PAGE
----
Texas high school shooting: 10 dead and 10 injured
A 17-year-old student has been arrested and charged with murder
Ten people were killed and at least 10 injured when a student armed with a shotgun and a revolver opened fire at his Texas high school on Friday, officials said, in the latest deadly school shooting in the United States.
The gunman, who was arrested and charged with murder, was identified as Dimitrios Pagourtzis, a 17-year-old junior at Santa Fe High School in Santa Fe, Texas.
Investigators say the teenager admitted he went on a shooting rampage and that when he opened fire at Santa Fe High School on Friday morning, "he did not shoot students he did like so he could have his story told."
Most of the dead are students, police said. Governor Greg Abbott called it "one of the most heinous attacks that we've ever seen in the history of Texas schools".
"Nothing can prepare a parent for the loss of a child," Mr Abbott told reporters in Santa Fe, located some 50 kilometres southeast of Houston, as he gave an update on the death toll.
Mr Abbott said the gunman apparently carried out the attack with a shotgun and a .38 revolver belonging to his father, and that the weapons were legally owned.
The Houston Chronicle said Mr Pagourtzis was armed with pipe bombs in addition to firearms when he burst into a classroom at the start of the school day.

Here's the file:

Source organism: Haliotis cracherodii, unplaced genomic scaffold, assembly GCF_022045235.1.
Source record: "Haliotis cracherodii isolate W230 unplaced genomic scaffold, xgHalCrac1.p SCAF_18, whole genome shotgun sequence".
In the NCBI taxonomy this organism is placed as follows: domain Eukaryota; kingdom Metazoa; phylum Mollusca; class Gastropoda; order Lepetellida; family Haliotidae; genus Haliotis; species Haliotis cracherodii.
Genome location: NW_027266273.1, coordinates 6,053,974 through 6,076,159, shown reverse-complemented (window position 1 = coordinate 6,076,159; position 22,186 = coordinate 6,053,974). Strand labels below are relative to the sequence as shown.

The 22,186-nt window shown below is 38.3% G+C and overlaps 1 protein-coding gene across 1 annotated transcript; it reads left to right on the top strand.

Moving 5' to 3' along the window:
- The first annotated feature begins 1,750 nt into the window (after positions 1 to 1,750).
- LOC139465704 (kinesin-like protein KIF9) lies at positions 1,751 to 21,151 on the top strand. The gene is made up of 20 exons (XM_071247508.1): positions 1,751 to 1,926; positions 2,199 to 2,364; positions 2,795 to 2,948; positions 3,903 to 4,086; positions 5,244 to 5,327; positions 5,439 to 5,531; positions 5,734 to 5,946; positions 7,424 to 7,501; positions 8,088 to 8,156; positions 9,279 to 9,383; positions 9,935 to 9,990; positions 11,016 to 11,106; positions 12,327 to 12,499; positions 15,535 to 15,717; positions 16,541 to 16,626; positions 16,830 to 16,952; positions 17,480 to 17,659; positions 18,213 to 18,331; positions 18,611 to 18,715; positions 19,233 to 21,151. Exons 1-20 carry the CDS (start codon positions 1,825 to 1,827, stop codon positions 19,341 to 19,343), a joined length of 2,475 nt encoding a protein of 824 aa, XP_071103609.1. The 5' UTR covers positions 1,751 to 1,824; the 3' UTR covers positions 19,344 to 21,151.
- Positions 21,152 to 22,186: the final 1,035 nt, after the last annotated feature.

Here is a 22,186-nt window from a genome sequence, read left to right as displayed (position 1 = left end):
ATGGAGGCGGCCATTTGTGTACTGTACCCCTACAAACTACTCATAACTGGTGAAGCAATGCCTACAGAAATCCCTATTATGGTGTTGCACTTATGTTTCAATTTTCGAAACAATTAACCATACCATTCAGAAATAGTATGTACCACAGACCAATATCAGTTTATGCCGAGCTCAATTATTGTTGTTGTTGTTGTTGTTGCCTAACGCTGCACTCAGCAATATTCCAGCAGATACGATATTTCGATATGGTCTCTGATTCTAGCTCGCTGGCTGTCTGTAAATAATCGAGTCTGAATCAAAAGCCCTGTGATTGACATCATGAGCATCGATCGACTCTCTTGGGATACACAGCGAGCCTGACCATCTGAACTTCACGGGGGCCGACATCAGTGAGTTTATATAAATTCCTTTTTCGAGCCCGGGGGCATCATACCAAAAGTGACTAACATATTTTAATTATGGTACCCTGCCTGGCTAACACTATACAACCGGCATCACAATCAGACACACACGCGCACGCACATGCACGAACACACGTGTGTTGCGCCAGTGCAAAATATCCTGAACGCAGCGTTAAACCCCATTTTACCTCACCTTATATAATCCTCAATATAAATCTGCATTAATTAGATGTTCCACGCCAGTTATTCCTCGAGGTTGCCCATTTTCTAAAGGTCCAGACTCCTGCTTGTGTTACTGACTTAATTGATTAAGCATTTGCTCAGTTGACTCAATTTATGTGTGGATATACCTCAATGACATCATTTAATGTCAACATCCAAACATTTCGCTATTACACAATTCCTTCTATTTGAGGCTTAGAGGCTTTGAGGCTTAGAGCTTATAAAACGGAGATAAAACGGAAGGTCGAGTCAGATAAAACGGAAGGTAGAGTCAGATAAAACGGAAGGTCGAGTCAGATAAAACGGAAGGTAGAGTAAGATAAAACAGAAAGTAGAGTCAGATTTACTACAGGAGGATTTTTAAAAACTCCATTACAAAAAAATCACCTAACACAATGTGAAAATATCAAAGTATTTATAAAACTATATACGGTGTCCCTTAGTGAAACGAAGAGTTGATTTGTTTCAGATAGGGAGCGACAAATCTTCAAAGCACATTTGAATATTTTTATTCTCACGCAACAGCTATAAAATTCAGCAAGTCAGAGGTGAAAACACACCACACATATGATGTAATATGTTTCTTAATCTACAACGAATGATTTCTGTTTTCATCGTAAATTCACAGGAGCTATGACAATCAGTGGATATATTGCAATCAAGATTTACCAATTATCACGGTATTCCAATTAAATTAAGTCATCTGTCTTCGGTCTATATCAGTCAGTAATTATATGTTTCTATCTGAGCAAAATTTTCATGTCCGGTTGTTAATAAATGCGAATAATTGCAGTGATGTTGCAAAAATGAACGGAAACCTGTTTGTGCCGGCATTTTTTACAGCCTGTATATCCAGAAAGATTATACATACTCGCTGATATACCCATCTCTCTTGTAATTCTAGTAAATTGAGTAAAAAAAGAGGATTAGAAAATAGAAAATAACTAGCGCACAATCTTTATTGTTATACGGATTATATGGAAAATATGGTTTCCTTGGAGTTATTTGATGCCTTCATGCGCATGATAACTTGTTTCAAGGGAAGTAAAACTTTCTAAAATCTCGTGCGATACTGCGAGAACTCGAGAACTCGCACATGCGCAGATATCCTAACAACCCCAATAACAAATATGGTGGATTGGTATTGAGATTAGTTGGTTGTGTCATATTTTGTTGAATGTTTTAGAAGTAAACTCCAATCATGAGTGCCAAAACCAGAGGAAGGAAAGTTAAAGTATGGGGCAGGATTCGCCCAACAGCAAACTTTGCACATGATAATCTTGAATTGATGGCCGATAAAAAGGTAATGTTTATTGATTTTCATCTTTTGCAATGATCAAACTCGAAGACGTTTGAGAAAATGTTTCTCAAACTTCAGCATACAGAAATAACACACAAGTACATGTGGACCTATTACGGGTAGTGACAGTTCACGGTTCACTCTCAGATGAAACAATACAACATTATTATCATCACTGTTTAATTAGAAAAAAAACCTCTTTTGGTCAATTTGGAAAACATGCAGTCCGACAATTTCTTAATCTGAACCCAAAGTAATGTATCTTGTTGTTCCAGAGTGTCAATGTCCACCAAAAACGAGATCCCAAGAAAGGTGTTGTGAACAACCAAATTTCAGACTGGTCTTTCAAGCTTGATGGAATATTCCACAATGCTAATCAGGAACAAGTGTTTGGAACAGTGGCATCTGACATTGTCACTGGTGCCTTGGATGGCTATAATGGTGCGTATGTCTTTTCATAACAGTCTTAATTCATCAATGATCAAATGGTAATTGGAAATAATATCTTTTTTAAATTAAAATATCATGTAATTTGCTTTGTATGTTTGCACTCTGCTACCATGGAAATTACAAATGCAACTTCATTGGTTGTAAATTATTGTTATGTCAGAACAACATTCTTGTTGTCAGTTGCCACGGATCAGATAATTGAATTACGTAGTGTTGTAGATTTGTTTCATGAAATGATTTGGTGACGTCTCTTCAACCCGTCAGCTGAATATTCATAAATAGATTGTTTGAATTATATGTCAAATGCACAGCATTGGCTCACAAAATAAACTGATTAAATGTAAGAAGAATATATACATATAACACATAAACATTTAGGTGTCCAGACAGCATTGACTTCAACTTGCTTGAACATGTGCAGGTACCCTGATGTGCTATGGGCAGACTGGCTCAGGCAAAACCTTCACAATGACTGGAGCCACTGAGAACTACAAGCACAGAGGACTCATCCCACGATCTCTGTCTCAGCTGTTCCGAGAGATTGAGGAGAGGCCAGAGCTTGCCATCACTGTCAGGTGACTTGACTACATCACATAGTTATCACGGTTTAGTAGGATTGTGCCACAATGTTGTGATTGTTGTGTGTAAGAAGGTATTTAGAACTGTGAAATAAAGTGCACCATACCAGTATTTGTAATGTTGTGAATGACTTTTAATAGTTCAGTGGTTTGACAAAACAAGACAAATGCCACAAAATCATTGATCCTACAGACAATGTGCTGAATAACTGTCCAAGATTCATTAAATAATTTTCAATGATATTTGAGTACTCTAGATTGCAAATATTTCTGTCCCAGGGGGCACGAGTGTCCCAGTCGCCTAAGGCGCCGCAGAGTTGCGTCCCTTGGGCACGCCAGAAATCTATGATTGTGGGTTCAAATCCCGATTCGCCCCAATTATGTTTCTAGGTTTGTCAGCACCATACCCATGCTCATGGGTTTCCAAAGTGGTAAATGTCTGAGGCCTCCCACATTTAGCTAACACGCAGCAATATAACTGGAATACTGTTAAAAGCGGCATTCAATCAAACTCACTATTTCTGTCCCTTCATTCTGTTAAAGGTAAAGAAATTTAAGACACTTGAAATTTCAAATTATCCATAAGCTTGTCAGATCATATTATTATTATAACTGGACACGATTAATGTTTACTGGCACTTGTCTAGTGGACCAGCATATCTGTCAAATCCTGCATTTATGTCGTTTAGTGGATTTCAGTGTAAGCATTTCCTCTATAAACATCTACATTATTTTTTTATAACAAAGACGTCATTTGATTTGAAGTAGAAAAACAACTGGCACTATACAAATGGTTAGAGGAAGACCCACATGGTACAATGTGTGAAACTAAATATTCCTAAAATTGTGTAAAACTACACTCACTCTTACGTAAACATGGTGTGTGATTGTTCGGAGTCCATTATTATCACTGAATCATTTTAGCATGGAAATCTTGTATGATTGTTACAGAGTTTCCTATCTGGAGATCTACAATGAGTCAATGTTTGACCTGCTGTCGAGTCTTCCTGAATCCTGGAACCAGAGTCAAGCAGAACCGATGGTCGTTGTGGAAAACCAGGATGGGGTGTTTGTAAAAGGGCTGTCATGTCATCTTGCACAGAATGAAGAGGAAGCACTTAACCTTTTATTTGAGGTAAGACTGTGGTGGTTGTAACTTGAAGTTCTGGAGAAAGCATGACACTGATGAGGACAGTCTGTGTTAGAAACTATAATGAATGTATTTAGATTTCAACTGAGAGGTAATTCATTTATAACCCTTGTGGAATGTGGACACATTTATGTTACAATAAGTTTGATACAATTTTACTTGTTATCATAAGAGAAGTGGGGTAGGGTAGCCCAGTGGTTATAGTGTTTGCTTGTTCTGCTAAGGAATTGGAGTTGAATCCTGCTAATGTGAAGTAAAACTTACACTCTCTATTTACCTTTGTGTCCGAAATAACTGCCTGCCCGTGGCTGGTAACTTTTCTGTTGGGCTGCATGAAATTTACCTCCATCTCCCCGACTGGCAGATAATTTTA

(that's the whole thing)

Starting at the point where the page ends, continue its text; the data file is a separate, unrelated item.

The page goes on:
The governor said searches were being conducted at two residences and "various explosive devices" were found including a "CO2 device" and a Molotov cocktail.
He said journal entries by the gunman suggested he wanted to commit suicide but "he gave himself up."
Mr Abbott also said there were no "warning signs" about the suspect ahead of time although he did post a picture on his Facebook page of a T-shirt with the words "Born to Kill" on it.
Law enforcement authorities were questioning two people including one who "may have had some level of involvement in the crime," Mr Abbott added.
Harris County Sheriff Ed Gonzalez said the "majority" of the dead were students.
"Officers inside encountered a bloody mess in the school," a senior law enforcement official told the Chronicle. "Evidently this guy threw pipe bombs all in there. We don't know if any of them went off."
The shooting was the latest in what has become an all-too-familiar situation in American schools, where gun violence has become a part of everyday life.
"My friend got shot in the art hall," a weeping Santa Fe student, Dakota Shrader, told reporters.
"I shouldn't be going through this," Ms Shrader said as her mother comforted her. "It's my school. This is my daily life. I feel scared to even go back."
Ms Shrader said fire alarms went off "and everybody just started running outside.
"And the next thing you know everybody looks and you hear 'boom, boom, boom' and I just ran as fast as I could to the nearest forest so I could hide and I called my Mom."
Earlier this year, 17 students and staff were killed at a Florida high school - a massacre that prompted survivors to launch a grassroots campaign against gun violence.
It was the second mass shooting in Texas in six months.